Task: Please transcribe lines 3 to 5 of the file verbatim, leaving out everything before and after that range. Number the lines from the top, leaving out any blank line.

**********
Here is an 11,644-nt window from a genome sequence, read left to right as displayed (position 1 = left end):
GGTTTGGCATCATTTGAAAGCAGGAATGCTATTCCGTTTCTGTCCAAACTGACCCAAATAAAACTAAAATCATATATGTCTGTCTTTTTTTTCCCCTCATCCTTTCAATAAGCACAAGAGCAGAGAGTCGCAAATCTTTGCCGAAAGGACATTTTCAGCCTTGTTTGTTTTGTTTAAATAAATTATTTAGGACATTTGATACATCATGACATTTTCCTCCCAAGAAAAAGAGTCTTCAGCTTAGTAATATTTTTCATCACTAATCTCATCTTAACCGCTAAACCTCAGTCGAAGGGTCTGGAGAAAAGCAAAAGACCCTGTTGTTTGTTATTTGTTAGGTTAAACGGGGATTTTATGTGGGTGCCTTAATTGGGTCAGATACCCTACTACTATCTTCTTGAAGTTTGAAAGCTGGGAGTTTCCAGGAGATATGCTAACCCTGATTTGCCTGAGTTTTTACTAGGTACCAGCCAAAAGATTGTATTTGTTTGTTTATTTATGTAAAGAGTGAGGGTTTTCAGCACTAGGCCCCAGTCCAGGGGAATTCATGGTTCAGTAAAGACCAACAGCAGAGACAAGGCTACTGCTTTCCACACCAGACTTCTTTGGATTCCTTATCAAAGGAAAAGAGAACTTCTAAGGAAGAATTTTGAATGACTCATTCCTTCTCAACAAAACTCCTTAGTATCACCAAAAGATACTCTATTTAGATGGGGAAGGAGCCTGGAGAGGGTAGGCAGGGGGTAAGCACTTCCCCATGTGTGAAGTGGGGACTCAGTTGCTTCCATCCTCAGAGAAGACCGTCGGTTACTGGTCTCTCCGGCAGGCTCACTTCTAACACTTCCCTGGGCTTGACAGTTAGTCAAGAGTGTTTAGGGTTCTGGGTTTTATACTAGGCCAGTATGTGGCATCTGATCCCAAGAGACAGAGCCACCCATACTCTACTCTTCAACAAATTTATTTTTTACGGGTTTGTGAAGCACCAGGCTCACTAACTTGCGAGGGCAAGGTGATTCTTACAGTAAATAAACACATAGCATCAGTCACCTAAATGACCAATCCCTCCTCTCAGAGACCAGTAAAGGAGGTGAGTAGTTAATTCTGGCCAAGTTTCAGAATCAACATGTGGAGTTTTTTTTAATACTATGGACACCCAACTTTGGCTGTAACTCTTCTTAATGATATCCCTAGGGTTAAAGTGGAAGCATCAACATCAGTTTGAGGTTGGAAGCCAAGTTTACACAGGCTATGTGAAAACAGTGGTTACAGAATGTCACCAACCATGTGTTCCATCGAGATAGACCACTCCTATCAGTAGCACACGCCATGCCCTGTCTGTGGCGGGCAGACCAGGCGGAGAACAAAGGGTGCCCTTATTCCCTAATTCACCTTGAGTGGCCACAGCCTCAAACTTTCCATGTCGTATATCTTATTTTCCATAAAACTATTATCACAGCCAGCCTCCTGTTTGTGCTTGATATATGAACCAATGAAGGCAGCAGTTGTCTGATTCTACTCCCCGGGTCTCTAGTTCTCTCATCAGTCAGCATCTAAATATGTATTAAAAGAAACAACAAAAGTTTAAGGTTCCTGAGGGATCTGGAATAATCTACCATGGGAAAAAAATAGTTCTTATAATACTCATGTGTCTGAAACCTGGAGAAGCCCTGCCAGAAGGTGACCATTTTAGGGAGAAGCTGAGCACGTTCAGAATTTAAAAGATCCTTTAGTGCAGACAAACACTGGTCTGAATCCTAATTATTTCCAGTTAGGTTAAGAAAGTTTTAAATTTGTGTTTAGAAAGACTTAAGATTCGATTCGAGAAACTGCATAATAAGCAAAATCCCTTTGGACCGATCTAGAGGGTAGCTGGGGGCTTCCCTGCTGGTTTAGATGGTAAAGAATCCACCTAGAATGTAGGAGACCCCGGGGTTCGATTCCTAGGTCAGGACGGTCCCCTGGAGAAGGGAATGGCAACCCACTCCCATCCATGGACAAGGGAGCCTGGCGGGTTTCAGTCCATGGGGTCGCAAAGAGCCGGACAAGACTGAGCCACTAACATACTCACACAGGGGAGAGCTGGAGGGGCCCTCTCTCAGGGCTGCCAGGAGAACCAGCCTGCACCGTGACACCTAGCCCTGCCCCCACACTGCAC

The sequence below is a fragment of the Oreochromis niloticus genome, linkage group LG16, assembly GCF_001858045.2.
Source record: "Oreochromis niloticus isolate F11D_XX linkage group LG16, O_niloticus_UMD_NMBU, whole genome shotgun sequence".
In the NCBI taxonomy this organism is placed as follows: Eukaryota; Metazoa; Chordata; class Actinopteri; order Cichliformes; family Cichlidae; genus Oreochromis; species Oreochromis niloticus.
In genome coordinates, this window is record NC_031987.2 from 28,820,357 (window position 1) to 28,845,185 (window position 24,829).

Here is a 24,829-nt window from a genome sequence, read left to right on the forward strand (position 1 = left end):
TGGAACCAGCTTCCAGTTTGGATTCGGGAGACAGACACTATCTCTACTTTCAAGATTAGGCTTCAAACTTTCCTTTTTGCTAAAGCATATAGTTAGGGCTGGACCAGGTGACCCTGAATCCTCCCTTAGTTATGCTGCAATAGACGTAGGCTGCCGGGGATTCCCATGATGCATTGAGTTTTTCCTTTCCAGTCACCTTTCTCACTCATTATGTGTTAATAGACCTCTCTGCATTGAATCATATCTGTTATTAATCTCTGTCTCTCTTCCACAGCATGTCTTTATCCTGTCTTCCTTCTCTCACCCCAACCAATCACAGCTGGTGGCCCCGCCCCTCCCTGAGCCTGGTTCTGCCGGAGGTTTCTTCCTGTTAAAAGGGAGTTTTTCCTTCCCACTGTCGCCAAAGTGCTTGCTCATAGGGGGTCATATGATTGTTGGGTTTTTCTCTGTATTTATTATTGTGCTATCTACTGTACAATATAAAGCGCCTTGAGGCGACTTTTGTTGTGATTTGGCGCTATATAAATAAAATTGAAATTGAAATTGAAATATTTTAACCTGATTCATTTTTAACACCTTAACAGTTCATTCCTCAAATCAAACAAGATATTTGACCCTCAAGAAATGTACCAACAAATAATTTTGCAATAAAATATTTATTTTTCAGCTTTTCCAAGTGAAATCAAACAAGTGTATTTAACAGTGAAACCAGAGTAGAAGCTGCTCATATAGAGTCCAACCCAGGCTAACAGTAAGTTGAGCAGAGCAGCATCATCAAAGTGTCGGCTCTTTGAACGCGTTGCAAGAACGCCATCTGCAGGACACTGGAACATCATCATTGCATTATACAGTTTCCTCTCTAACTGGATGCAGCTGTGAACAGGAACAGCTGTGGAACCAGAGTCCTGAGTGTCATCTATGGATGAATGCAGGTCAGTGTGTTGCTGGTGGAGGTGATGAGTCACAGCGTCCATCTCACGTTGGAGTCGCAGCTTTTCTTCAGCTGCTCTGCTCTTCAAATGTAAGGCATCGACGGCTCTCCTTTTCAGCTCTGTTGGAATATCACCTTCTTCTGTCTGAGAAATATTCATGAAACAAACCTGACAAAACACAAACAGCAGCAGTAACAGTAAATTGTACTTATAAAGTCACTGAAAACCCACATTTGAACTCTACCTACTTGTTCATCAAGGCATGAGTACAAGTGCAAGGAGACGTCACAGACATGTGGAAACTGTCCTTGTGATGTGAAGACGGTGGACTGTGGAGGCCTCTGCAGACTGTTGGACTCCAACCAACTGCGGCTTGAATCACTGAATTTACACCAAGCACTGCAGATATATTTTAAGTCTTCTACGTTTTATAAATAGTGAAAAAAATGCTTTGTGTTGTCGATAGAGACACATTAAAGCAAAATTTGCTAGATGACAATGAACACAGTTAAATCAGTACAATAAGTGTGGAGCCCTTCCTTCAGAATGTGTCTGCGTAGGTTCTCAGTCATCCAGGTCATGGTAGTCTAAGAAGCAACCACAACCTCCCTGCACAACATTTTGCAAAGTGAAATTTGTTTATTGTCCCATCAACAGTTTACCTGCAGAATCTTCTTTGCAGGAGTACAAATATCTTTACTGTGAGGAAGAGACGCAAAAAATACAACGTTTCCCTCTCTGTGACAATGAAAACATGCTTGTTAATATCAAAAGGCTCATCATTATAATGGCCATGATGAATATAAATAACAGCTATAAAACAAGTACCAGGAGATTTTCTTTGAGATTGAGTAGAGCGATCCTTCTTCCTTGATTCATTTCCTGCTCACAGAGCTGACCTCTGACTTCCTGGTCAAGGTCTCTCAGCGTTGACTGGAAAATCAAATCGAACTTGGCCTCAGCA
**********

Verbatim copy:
The sequence below is a fragment of the Oreochromis niloticus genome, linkage group LG16, assembly GCF_001858045.2.
Source record: "Oreochromis niloticus isolate F11D_XX linkage group LG16, O_niloticus_UMD_NMBU, whole genome shotgun sequence".
In the NCBI taxonomy this organism is placed as follows: Eukaryota; Metazoa; Chordata; class Actinopteri; order Cichliformes; family Cichlidae; genus Oreochromis; species Oreochromis niloticus.